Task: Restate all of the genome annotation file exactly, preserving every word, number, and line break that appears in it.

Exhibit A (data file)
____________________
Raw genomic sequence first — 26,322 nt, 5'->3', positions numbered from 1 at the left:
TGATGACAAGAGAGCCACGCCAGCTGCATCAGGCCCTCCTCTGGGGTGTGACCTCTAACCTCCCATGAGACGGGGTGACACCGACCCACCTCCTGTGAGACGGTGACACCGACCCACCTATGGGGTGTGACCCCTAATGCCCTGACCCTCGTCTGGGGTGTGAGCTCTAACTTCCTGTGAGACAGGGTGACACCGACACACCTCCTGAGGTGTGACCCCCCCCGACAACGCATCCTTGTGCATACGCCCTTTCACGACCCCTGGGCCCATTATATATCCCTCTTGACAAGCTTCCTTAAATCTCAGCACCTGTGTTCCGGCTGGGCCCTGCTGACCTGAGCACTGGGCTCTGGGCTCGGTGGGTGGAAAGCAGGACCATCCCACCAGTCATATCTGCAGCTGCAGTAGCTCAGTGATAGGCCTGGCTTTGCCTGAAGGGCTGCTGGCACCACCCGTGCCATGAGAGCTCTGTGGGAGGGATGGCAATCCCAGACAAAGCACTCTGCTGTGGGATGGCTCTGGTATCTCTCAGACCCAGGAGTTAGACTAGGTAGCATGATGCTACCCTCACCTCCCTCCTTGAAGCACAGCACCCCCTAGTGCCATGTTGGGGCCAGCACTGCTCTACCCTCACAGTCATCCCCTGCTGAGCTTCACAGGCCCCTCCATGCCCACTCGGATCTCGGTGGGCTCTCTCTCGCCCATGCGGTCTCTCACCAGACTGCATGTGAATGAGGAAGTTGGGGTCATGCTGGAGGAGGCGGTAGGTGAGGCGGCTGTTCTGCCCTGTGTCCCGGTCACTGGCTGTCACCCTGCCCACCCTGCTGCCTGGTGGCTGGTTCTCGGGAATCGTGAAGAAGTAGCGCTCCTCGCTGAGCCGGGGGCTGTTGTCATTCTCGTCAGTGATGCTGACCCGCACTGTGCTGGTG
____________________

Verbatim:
Raw genomic sequence first — 26,322 nt, 5'->3', positions numbered from 1 at the left:
TGATGACAAGAGAGCCACGCCAGCTGCATCAGGCCCTCCTCTGGGGTGTGACCTCTAACCTCCCATGAGACGGGGTGACACCGACCCACCTCCTGTGAGACGGTGACACCGACCCACCTATGGGGTGTGACCCCTAATGCCCTGACCCTCGTCTGGGGTGTGAGCTCTAACTTCCTGTGAGACAGGGTGACACCGACACACCTCCTGAGGTGTGACCCCCCCCGACAACGCATCCTTGTGCATACGCCCTTTCACGACCCCTGGGCCCATTATATATCCCTCTTGACAAGCTTCCTTAAATCTCAGCACCTGTGTTCCGGCTGGGCCCTGCTGACCTGAGCACTGGGCTCTGGGCTCGGTGGGTGGAAAGCAGGACCATCCCACCAGTCATATCTGCAGCTGCAGTAGCTCAGTGATAGGCCTGGCTTTGCCTGAAGGGCTGCTGGCACCACCCGTGCCATGAGAGCTCTGTGGGAGGGATGGCAATCCCAGACAAAGCACTCTGCTGTGGGATGGCTCTGGTATCTCTCAGACCCAGGAGTTAGACTAGGTAGCATGATGCTACCCTCACCTCCCTCCTTGAAGCACAGCACCCCCTAGTGCCATGTTGGGGCCAGCACTGCTCTACCCTCACAGTCATCCCCTGCTGAGCTTCACAGGCCCCTCCATGCCCACTCGGATCTCGGTGGGCTCTCTCTCGCCCATGCGGTCTCTCACCAGACTGCATGTGAATGAGGAAGTTGGGGTCATGCTGGAGGAGGCGGTAGGTGAGGCGGCTGTTCTGCCCTGTGTCCCGGTCACTGGCTGTCACCCTGCCCACCCTGCTGCCTGGTGGCTGGTTCTCGGGAATCGTGAAGAAGTAGCGCTCCTCGCTGAGCCGGGGGCTGTTGTCATTCTCGTCAGTGATGCTGACCCGCACTGTGCTGGTG